Toyota president Akio Toyoda shakes hands with SoftBank chairman and CEO Masayoshi Son at a news conference to announce their Monet joint venture, in Tokyo, Japan, on October 4 2018. Picture: REUTERS/ISSEI KATO
Toyota president Akio Toyoda shakes hands with SoftBank chairman and CEO Masayoshi Son at a news conference to announce their Monet joint venture, in Tokyo, Japan, on October 4 2018. Picture: REUTERS/ISSEI KATO

Tokyo — Japanese car giant Toyota and conglomerate Softbank are creating a joint venture to provide “new mobility services” including autonomous vehicles for services such as meal deliveries.

The new company will be called Monet — short for “mobility network” — and will be 50.25% owned by Softbank, with the remainder held by Toyota.

Monet will be created by April 2019 and will have an initial capital injection of ¥2bn ($17.5m), rising eventually to ¥10bn, said the new firm’s CEO, Junichi Miyakawa.

The plan is that by the second half of the next decade, the new firm will start offering autonomous services using Toyota’s battery electric vehicles.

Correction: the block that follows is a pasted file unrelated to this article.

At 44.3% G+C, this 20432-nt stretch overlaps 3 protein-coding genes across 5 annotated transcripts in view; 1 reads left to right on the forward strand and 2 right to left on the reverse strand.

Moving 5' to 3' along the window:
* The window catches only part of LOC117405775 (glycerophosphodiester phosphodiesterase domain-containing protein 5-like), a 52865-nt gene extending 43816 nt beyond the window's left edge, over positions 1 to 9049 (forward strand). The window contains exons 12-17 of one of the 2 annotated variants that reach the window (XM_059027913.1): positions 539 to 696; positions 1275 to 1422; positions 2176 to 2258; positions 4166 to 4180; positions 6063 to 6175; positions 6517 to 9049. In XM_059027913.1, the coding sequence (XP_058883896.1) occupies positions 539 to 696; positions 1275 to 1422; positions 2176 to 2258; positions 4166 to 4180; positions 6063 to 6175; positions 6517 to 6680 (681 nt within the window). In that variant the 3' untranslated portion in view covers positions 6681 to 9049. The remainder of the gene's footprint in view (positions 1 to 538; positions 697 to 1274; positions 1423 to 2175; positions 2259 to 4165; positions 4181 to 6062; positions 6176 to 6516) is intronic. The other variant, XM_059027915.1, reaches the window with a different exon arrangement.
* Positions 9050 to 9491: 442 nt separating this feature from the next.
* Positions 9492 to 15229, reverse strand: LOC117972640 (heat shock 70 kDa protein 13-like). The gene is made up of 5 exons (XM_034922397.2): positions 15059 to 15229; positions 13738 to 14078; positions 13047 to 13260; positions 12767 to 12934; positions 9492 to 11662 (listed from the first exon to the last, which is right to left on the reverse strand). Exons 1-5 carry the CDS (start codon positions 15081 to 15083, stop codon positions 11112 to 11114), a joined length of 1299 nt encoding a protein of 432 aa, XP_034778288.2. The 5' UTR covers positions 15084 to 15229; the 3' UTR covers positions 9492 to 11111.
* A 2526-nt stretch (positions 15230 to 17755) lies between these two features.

“Possibilities include demand-focused just-in-time mobility services, such as meal delivery vehicles where food is prepared on the move, hospital shuttles where onboard medical examinations can be performed, and mobile offices,” the two companies said.

Toyota president Akio Toyoda has pledged to transform the auto behemoth “from a car manufacturer to a mobility company” to face what he described as a “once-in-a-century challenge” to an industry undergoing “profound change”.

Under tycoon CEO Masayoshi Son, SoftBank, which started as a software firm, has increasingly been seen as an investment firm, ploughing funds into a broad range of companies and projects outside its core business.

In recent years it has completed deals with the likes of French robotics firm Aldebaran and Chinese e-commerce giant Alibaba.

“Softbank alone and Toyota alone cannot do everything so we should maybe team up,” said Miyakawa.

He acknowledged that rivals in the US, China and Europe were “further down the road” but stressed: “We're not giving up. We believe we can catch up.”

AFP